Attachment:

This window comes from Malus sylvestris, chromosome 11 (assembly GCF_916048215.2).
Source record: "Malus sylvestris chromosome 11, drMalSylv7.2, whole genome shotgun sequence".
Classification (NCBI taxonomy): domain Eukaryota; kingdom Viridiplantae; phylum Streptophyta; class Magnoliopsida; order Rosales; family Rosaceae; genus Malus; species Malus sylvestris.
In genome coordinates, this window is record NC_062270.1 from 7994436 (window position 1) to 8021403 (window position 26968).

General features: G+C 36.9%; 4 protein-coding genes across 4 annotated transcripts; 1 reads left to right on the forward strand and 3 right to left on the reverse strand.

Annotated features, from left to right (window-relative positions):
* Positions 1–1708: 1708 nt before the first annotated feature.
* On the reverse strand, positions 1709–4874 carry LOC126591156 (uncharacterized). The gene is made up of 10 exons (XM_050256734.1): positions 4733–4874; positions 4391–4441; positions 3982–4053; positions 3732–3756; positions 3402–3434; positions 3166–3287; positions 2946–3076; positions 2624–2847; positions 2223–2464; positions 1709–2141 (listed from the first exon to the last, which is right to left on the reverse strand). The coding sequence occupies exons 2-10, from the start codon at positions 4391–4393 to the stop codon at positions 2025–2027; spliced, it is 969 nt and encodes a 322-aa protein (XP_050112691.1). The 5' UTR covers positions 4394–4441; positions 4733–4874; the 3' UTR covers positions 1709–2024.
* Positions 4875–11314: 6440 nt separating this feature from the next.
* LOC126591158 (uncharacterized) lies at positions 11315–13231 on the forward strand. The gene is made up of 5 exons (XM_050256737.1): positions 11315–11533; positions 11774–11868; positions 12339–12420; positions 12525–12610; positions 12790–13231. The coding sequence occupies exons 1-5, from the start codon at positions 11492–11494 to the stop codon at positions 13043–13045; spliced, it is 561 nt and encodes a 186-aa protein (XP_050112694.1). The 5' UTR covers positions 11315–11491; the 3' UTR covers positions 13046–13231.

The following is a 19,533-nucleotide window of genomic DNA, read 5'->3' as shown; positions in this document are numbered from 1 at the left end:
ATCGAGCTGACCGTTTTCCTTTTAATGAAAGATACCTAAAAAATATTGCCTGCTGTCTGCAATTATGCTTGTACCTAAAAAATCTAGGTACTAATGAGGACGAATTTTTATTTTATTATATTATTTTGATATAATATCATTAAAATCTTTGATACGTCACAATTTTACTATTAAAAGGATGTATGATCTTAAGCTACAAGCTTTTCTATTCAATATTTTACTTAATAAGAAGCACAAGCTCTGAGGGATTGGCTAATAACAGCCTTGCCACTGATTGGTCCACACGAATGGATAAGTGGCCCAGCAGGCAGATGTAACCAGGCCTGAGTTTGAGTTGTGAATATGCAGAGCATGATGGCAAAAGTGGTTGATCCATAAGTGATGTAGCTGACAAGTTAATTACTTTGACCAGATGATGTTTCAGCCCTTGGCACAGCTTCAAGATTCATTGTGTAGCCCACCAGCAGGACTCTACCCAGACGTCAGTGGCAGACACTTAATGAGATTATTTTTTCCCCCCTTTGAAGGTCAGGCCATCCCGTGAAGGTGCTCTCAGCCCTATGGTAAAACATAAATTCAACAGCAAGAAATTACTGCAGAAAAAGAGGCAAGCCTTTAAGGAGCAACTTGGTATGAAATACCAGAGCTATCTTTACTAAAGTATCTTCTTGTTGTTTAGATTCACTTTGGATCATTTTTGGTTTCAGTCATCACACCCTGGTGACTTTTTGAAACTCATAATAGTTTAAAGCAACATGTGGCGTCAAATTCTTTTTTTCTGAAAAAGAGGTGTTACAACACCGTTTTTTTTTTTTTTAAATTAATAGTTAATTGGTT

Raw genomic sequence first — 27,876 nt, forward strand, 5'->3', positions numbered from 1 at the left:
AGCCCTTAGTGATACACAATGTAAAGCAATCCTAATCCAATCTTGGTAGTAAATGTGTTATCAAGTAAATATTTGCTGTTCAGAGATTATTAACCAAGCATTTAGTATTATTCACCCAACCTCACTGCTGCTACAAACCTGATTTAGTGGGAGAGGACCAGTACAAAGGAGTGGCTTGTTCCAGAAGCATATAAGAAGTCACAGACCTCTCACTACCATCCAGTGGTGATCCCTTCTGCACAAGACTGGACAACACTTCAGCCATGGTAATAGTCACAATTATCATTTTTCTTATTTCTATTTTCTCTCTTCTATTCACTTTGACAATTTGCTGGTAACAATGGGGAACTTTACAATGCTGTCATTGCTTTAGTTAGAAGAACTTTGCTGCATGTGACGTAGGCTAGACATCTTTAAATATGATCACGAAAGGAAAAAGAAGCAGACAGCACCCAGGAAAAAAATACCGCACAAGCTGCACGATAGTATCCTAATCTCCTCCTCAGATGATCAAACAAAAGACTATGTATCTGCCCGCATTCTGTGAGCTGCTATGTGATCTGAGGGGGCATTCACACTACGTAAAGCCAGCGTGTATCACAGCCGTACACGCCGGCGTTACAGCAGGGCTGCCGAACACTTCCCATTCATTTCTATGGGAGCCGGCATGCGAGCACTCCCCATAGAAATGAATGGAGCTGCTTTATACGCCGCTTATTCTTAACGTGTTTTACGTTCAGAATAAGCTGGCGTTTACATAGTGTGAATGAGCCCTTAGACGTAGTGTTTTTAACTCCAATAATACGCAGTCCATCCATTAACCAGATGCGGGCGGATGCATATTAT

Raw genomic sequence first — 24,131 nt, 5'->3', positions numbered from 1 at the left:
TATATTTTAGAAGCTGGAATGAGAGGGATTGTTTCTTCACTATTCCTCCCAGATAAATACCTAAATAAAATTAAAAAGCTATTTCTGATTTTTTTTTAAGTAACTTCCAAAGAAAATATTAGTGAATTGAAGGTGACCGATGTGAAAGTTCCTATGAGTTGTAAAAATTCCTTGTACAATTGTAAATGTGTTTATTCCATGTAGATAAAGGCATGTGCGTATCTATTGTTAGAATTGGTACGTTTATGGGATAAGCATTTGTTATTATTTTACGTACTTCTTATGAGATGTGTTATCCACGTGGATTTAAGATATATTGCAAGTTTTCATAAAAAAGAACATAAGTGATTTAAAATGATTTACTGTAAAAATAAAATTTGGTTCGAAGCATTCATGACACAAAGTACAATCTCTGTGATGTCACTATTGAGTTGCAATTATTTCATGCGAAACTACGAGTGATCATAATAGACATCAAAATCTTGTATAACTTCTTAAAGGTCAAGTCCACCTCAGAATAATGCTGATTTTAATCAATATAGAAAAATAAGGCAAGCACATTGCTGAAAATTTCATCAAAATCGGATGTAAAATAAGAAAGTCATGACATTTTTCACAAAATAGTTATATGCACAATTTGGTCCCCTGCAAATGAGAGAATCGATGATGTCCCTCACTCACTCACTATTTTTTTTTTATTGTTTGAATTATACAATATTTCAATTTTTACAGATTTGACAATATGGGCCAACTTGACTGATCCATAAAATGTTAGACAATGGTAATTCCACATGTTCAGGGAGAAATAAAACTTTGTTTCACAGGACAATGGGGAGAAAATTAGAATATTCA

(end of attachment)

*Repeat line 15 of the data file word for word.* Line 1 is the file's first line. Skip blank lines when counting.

Raw genomic sequence first — 24,131 nt, 5'->3', positions numbered from 1 at the left: